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Integrate with elliptic integral special function in result

asked 2013-05-14 20:43:21 -0500

MvG gravatar image

I'm trying to work with the following integral:

$$\int\sqrt{1-\frac14(\cosh x)^2}\mathrm dx$$

Feeding this to sage as integrate(sqrt(1-1/4*cosh(x)^2),x) leaves it pretty much as it stands. Feeding the same to Wolfram Alpha, I get a solution which at least at first glance looks better:

$$\int\sqrt{1-\frac14(\cosh x)^2}\mathrm dx=-\frac12i\sqrt3E\left(ix\Big\vert-\frac13\right)$$

So I wonder:

  • Is there a way to obtain this kind of output using sage? (This is my main question.)
  • In particular, is there a way to manually indicate that a given integral can likely be expressed in terms of elliptic integral functions, and that these would be of interest?
  • Are these elliptic integral functions even available at all inside sage? If they are, under what name?
  • Is there any benefit in using these special elliptic integral functions, as opposed to (a numeric_integral version of) the original integral, in terms of performance or accuracy when dealing with actual numeric data?
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answered 2013-05-15 03:47:38 -0500

kcrisman gravatar image

updated 2013-05-16 08:16:20 -0500

Answering your third question, yes they are! However, they are extremely loosely integrated in with the main symbolics.

As to the simplification question Thierry points out, it turns out that nearly all of the Maxima simplification methods yield this (though just sending it to Maxima and back, simplify, doesn't). (I also don't see this in Maxima proper, and I'm investigating this.) These are, of course, simplifications, which might only be valid over certain domains, but I haven't seen one involving an unevaluated integral before so I'm not sure what's going on there.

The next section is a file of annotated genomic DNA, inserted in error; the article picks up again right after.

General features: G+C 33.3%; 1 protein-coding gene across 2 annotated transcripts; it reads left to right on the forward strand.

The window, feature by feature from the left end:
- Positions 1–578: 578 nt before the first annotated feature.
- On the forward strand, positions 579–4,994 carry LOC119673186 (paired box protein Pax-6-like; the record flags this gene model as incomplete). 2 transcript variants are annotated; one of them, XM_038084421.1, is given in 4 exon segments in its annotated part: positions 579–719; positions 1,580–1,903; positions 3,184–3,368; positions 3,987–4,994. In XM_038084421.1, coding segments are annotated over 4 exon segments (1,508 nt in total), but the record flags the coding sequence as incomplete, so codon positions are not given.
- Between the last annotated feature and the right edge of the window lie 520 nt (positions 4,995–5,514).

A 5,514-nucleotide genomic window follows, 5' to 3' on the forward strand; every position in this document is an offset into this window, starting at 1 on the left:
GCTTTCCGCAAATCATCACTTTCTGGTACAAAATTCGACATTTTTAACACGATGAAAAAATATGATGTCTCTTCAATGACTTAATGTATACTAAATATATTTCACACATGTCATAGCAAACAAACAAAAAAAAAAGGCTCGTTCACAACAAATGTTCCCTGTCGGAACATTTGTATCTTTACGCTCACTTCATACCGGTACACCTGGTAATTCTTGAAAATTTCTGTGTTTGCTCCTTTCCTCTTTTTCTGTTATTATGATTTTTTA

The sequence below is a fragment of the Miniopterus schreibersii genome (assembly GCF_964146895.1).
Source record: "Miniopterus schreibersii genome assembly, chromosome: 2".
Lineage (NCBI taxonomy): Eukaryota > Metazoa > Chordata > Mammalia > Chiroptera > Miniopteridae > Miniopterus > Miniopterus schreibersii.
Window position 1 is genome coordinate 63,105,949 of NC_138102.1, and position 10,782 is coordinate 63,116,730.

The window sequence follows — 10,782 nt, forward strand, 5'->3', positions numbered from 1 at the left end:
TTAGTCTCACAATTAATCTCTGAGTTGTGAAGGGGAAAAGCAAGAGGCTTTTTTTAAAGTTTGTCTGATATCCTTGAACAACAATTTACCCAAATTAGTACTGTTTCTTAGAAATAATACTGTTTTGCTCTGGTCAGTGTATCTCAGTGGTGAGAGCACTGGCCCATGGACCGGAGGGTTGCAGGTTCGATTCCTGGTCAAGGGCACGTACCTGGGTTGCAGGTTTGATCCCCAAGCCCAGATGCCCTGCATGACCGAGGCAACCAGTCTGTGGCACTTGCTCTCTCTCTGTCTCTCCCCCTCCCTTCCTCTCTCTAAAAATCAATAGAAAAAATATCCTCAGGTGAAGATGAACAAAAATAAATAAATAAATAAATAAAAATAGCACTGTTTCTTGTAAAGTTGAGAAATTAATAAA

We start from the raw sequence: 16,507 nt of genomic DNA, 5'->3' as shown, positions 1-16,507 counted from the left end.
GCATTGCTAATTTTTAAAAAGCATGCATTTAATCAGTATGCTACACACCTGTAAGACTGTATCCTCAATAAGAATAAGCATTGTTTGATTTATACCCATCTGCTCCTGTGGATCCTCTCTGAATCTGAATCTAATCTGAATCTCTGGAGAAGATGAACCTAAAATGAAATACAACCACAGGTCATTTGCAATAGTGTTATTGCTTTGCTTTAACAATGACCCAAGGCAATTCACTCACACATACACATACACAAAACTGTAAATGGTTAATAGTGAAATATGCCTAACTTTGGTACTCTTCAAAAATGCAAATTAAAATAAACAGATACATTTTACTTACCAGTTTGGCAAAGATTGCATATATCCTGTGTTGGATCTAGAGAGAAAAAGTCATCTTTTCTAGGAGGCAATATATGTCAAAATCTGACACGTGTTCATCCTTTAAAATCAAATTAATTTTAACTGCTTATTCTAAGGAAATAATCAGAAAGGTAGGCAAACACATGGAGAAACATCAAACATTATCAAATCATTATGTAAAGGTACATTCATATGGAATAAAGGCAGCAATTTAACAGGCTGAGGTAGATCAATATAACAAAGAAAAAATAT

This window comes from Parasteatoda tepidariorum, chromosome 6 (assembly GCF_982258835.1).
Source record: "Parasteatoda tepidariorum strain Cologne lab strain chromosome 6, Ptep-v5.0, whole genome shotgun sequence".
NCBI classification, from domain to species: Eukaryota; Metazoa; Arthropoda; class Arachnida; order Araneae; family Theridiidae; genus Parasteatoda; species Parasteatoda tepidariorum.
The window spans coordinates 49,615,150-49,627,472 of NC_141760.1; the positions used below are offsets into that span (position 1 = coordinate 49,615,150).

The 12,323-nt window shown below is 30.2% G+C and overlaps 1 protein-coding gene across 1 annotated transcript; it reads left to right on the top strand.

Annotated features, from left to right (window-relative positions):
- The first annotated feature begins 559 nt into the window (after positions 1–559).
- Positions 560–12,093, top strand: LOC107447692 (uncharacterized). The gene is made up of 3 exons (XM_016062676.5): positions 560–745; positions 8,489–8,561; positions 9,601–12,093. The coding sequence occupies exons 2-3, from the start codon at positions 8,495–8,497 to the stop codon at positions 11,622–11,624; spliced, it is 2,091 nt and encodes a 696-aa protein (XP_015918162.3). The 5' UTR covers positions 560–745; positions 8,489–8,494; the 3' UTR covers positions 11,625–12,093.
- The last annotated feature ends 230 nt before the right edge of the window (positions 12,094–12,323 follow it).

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Got it - the Maxima abs_integrate package is to blame for this. Of course, there may be a branch issue involved. See Trac 14591.

kcrisman ( 2013-05-15 04:11:57 -0500 )edit

Thanks for investigating !

tmonteil ( 2013-05-15 06:00:04 -0500 )edit
1

Your link is for exponential integrals, which don't have that square root of sum involving square aspect of the integrand. Nevertheless, one topic down I found the special functions, and among these, EllipticE which should be the one Wolfram Alpha used.

MvG ( 2013-05-15 06:08:23 -0500 )edit

Thank you, I didn't look very carefully at what this was supposed to be representing and thought it was this guy with some unusual notation.

kcrisman ( 2013-05-16 08:19:04 -0500 )edit
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answered 2013-05-15 01:51:35 -0500

updated 2013-05-15 04:44:32 -0500

What makes me fear is the following:

sage: a = integrate(sqrt(1-1/4*cosh(x)^2),x)
sage: a.full_simplify()
cosh(x)

Which is definitely a wrong answer :(

Concerning your fourth question, the second component of the result of numerical_integral() is the error bound:

sage: numerical_integral(sqrt(1-1/4*cosh(x)^2),0,0.1)         
(0.08655430733928117, 9.609458488855213e-16)
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Apparently #13973 fixes this - thanks for checking to Jeroen.

kcrisman ( 2013-06-13 04:12:45 -0500 )edit

It seems the web version of sage (https://cloud.sagemath.com/) still has this bug.

fjdu ( 2013-08-30 06:19:23 -0500 )edit

Correct, http://trac.sagemath.org/ticket/13973 has not been implemented yet - there is a matrix issue we need to deal with.

kcrisman ( 2013-08-31 02:52:17 -0500 )edit

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Asked: 2013-05-14 20:43:21 -0500

Seen: 160 times

Last updated: May 16 '13